Podiatric Medical Examiners
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The mission of the Texas State Board of Podiatric Medical Examiners is to assure quality "Podiatric Medical Care" for the citizens of the State of Texas. The Board fulfills its mission through the regulation of the practice of "Podiatric Medicine." This mission, derived from the Podiatric Medical Practice Act (Texas Occupations Code Chapter 202) and the Board Rules (Title 22, Part 18, Texas Administrative Code), supersedes the interest of any individual, the podiatric medical profession, or any special interest group. Podiatric Medicine is an important, unique and integral part of any patient's overall health as problems involving the Foot & Ankle can affect the functions of the entire human body.
Although the Board's principal enforcement statute is Texas Occupations Code Chapter 202, the Board also investigates and enforces provisions related to Texas Occupations Code Chapter 53, the Texas Penal Code, the Texas Health & Safety Code, the Texas Government Code and other provisions related to Federal Mandates (Social Security Act; Medicare; Medicaid); other state statutes. If a matter involves a Podiatrist or the practice of Podiatric Medicine, then the Board has a jurisdictional responsibility to regulate (spirit of Governor Perry's July 2004 Executive Order "RP-36").
The Texas State Board of Podiatric Medical Examiners takes its responsibility seriously
This information is being provided to help the complainant understand, at a minimum, the "Complaint Process" and to address any expectations.
Once the complaint is received, a "Notice of Complaint Allegation" letter from the Board will be mailed to the licensee; your records will be requested as well as a statement of your relative treatment, etc. Once the records/response have been received, it will be reviewed and a disposition may be recommended. If the Board needs additional information, the licensee may be required to appear to answer questions concerning the matter. The complainant should understand that any information supplied on the complaint form may be subject to disclosure to the licensee. This is done to further the investigative process. All cases requiring a "Standard of Care/Scope of Practice/Clinical Review" are sent to a qualified Podiatric Medical Reviewer, who is a licensed Podiatrist acting on the Board's behalf. The PMR then makes a recommendation for action/non-action, which will be the formal and final process the Board adopts.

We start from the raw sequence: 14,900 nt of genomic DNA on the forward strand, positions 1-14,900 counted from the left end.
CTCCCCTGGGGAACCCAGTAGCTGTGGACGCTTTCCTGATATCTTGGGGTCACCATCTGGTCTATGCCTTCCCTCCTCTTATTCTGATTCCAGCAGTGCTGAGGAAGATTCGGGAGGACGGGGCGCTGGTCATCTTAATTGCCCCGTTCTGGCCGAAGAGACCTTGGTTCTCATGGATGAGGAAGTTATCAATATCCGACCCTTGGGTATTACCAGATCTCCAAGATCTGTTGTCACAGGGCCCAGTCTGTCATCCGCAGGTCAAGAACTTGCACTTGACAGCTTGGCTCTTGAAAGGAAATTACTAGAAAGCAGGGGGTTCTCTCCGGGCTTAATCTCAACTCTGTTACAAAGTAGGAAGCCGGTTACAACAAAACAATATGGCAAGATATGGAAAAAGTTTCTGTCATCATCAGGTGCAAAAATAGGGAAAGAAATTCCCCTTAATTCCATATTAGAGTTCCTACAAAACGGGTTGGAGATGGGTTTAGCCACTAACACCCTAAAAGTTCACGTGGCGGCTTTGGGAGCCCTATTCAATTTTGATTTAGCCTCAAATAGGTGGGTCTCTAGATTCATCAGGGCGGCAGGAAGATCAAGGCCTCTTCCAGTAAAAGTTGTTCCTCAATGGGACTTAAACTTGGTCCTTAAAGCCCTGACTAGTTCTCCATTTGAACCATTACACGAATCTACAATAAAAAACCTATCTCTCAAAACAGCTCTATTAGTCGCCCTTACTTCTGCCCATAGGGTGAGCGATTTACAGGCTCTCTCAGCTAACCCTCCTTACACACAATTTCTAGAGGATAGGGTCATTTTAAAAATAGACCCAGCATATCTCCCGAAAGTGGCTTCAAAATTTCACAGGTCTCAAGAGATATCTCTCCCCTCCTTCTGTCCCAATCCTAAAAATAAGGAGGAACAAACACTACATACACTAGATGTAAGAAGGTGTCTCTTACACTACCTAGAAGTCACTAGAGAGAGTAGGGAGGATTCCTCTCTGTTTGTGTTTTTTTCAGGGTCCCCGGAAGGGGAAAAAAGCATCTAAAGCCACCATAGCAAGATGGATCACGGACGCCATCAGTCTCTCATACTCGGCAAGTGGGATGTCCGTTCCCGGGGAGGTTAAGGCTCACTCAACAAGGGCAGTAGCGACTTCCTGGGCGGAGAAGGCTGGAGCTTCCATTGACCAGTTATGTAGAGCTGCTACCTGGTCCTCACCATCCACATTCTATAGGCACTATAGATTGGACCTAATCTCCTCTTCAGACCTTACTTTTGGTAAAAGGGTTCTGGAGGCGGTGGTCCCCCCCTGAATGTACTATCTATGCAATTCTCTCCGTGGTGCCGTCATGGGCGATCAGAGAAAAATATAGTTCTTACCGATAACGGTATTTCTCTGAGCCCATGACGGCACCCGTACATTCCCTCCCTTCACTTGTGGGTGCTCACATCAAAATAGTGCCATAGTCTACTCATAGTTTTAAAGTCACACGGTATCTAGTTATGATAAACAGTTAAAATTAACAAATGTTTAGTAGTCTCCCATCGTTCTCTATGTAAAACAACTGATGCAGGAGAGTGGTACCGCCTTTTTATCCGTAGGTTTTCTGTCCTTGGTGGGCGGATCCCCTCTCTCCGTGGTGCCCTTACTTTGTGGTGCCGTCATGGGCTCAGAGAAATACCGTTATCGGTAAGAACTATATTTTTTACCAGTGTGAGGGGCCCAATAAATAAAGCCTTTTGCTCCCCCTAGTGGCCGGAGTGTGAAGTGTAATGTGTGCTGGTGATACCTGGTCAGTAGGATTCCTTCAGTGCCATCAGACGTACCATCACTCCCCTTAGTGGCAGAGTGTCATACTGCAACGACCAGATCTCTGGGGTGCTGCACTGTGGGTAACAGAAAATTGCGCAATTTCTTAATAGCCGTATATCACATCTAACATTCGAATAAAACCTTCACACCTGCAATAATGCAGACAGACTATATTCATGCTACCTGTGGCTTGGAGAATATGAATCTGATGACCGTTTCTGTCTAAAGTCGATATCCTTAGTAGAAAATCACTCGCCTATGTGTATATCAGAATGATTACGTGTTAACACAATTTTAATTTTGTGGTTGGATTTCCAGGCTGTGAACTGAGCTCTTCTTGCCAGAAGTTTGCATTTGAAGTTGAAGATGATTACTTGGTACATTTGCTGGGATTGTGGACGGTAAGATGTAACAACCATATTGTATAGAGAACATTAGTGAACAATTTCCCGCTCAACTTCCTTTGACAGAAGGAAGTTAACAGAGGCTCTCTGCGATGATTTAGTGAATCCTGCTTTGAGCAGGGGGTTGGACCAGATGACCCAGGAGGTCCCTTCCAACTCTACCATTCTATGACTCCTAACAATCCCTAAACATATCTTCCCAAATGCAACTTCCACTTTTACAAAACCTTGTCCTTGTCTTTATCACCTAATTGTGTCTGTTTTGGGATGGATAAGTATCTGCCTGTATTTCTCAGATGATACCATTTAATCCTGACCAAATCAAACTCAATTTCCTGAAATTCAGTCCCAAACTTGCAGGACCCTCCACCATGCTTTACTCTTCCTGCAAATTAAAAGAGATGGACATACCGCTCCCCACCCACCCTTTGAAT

The review/investigation of your complaint may take several months. Please understand that the Board can only take formal action if it finds sufficient basis that the licensee violated State law (Podiatric Medical Practice Act of Texas & Associated Rules/Regulations). If the Board determines that formal action is required, the matter is referred to the Board's legal counsel, at the office of the Attorney General. In that case, formal charges may be filed against the licensee (in the form of a Board Order) and the licensee will be given an opportunity to defend himself or herself. Although timely resolution is sought, this "Due Process" can take a considerable period of time. If there is no violation of State law, then the case will be closed with "No Violation Found." The Board does not rule for any "complaints of pain & suffering." There are times when a podiatric physician followed proper procedure, but the patient has had an unfortunate outcome. The Board's decision does not preclude you from seeking civil remedies (i.e. judge and jury) against the podiatrist by obtaining the (Civil) services of an attorney. Again the Board's authority is limited to Administrative Law.
If the Board determines that there is insufficient basis to pursue disciplinary action, but determines that the matter involves some type of a resolution, the Board can use its scope of influence to "Recommend" a resolution to the licensee, refer the complaint to an insurance company (i.e. "Over Usual-Customary" billing/fee reviews), refer the complaint to the local/state professional society (if licensee is a member) or you will have to seek remedies in a civil court. The Board's jurisdiction is only within the scope of Administrative Law and specific to the Podiatric Medical Practice Act of Texas & Associated Rules/Regulations.
You will be notified in writing when a final determination has been made. Your patience is greatly and sincerely appreciated.